Council adopted a plan for the City’s investment in cycling infrastructure over the next 10 years. The plan involves doubling the size of Toronto’s existing network of cycling routes by connecting gaps in the network, expanding it into new parts of the city and improving existing routes. Several related motions were adopted, including one requesting a study of cycling on Danforth Avenue next year to coincide with findings of the current Bloor Street bike-lanes pilot project.
Council requested the City Manager and the Deputy City Manager/Chief Financial Officer to report this fall on the City of Toronto’s finances and budgeting, including ways to strengthen strategic decision-making and financial oversight. Staff are to report on multi-year expenditure management, multi-year revenue strategy and opportunities to optimize City assets to help address the City’s capital funding deficit. Several related motions were adopted, giving direction to staff on topics such as service delivery and service efficiencies.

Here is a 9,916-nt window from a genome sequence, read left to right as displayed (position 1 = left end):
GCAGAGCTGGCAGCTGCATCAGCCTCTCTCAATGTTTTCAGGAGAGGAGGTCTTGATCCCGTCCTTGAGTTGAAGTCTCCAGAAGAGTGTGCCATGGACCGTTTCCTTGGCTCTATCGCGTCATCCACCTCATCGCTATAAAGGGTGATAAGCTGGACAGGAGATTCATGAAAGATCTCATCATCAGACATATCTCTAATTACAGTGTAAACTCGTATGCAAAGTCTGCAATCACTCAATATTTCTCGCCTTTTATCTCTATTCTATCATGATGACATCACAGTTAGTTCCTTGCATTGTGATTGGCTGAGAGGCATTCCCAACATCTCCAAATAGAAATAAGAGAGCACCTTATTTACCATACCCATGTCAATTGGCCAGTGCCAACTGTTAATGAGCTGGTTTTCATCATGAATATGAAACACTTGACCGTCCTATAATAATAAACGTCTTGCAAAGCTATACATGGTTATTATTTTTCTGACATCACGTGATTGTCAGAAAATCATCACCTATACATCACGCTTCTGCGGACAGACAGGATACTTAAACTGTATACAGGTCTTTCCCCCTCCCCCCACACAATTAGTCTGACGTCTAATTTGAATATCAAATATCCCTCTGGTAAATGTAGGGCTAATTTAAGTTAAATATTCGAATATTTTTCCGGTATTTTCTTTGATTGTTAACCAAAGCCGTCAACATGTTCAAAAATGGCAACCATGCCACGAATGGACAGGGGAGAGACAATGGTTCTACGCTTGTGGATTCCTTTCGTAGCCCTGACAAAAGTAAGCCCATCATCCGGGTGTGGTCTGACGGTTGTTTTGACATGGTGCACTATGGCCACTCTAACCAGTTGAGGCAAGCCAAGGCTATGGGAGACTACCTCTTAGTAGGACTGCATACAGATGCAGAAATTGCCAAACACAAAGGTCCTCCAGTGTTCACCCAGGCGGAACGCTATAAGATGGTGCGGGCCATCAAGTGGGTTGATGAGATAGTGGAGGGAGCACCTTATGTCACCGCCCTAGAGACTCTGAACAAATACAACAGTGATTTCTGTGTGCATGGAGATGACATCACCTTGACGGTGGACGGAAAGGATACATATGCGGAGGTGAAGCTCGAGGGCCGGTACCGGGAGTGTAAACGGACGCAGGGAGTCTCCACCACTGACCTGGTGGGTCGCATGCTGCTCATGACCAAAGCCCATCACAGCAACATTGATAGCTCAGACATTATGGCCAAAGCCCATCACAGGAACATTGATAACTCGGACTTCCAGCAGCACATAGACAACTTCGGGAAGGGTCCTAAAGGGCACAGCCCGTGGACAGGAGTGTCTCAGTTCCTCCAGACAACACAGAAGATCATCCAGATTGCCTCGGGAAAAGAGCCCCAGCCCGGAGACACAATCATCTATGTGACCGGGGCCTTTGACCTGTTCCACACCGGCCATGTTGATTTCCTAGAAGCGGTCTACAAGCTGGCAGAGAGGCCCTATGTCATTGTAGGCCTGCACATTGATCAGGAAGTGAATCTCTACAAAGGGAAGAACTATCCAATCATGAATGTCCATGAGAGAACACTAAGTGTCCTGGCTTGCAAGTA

Council endorsed principles to use in evaluating opportunities for Toronto to host major events and approved a policy to guide the City when hosting international events. In adopting the agenda item, which was tied to an advisory panel’s report called Bringing the World to Toronto, Council also accepted the offer of a privately funded feasibility report to determine costs and benefits if Toronto were to host Expo 2025. The report is expected in August.
Council adopted recommendations on Toronto’s screen industry, including the establishment of a multi-division group that will work to maximize the City’s support for film and television production. Council’s action follows the Mayor’s recent business mission to Los Angeles to promote Toronto’s film and entertainment industries.
Council directed staff to consult with the public on a proposed multi-residential rental property licence and to report back this fall. The licence would serve as a regulatory tool contributing to the provision of safe and adequate rental housing in Toronto. About half of Toronto residents live in rental housing.